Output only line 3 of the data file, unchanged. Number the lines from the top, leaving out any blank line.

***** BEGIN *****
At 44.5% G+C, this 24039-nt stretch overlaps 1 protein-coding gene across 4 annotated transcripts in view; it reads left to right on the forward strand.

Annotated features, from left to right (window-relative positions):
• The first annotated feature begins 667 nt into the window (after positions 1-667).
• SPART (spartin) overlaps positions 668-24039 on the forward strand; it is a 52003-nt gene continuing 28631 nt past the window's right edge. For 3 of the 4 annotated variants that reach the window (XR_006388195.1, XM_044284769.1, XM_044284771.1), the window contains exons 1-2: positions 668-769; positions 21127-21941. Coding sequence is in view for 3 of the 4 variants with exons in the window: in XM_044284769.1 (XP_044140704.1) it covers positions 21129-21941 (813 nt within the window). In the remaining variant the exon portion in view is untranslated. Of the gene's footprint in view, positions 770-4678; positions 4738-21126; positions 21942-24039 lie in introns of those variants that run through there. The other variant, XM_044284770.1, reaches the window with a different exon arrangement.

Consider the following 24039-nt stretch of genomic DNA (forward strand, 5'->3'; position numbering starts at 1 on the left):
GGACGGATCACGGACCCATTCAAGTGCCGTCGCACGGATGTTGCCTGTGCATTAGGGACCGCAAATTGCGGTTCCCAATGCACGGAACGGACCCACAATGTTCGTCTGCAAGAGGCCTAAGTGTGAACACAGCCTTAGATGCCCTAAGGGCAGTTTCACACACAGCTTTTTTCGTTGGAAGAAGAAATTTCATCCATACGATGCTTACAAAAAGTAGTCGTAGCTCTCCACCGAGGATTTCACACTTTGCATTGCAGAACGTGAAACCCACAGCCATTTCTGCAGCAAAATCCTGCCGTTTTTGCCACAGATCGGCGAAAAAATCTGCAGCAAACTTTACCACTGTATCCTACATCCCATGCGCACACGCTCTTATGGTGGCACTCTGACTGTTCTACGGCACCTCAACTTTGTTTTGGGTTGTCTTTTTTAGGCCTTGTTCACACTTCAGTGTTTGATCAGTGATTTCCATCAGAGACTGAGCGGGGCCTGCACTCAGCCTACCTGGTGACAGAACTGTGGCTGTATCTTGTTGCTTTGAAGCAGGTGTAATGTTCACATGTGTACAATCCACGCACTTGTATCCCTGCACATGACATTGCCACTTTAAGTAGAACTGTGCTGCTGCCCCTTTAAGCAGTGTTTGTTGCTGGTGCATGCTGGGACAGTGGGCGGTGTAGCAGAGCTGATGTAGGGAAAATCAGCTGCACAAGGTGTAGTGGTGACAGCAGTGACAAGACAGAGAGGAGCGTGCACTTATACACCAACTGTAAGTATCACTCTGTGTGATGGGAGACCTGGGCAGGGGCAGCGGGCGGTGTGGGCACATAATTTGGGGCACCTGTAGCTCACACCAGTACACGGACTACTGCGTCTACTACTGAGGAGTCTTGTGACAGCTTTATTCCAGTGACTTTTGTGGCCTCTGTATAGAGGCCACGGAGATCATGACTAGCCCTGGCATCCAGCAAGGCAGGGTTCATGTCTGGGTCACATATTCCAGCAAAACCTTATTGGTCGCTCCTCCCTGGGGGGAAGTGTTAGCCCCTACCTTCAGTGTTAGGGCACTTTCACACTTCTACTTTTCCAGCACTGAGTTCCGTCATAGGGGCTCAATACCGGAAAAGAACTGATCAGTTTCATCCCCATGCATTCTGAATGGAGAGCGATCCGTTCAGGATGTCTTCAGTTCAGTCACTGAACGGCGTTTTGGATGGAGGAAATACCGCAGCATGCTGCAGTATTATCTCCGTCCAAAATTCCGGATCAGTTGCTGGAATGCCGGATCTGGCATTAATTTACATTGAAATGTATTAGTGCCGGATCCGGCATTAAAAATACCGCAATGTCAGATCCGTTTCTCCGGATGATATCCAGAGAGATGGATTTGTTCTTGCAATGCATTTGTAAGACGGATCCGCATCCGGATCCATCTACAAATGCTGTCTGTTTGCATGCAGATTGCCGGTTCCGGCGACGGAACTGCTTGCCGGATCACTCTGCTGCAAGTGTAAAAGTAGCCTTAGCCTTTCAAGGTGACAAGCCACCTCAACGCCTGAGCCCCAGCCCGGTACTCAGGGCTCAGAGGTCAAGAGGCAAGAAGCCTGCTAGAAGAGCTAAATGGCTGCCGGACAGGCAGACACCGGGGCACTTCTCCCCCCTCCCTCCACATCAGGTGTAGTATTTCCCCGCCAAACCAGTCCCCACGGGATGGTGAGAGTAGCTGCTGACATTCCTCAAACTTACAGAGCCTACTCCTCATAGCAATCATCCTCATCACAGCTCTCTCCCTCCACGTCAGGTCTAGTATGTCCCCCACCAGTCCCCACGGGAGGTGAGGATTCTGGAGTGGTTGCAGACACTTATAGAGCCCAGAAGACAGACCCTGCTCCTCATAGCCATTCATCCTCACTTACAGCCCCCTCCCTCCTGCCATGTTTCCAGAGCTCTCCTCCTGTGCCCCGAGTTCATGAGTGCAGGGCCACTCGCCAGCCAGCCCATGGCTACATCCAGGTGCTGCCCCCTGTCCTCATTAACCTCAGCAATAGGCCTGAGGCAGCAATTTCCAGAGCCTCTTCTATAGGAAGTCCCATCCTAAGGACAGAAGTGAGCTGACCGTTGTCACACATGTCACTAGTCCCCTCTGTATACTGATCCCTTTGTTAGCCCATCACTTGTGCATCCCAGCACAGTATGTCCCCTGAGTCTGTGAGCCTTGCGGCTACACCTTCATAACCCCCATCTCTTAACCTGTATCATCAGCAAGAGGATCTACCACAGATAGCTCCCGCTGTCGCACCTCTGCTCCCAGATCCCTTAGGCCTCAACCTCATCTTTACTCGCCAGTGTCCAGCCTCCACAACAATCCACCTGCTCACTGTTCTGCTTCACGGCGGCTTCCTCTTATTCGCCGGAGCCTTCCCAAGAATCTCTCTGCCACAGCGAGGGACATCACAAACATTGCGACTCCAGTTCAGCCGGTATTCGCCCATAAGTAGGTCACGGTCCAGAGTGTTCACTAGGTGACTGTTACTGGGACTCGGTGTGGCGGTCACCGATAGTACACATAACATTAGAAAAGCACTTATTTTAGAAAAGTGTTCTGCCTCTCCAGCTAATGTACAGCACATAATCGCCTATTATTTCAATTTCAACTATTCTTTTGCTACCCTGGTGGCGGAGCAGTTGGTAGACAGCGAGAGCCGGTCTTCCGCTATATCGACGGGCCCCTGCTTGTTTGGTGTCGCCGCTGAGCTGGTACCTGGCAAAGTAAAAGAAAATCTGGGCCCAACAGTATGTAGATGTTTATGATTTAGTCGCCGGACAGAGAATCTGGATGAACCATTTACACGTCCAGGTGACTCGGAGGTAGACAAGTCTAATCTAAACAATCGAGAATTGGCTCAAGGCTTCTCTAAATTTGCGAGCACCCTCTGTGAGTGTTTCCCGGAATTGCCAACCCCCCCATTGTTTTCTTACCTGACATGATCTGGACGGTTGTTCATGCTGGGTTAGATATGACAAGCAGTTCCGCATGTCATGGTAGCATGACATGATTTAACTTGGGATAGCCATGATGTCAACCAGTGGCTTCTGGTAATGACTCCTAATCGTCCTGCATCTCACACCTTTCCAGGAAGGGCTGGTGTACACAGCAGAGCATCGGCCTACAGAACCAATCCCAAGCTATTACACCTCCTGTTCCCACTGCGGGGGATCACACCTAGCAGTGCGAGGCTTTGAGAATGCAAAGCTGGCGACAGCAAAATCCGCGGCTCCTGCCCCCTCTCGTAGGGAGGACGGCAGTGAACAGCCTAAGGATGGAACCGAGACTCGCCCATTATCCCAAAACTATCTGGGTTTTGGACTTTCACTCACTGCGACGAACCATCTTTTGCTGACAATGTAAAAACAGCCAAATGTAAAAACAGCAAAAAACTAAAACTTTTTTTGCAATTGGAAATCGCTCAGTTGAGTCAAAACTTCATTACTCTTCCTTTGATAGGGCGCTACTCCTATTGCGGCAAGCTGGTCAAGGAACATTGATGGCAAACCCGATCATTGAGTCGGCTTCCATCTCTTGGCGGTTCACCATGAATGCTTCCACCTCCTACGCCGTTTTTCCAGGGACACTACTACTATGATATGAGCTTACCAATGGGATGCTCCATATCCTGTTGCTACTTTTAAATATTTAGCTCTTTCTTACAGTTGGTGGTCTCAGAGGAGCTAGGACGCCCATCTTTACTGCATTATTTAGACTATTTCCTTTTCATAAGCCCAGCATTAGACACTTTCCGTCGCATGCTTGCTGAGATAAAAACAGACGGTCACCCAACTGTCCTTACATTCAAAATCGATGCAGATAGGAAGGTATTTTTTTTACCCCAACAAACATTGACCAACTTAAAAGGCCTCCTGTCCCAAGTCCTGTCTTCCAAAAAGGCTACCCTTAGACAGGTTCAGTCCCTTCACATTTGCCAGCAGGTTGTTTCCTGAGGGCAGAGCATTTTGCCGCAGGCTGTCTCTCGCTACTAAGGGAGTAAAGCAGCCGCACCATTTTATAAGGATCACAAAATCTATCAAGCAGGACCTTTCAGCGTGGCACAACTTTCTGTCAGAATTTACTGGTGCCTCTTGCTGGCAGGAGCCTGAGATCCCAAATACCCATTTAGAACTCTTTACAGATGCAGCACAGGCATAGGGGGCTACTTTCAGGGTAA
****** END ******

• The first annotated feature begins 667 nt into the window (after positions 1-667).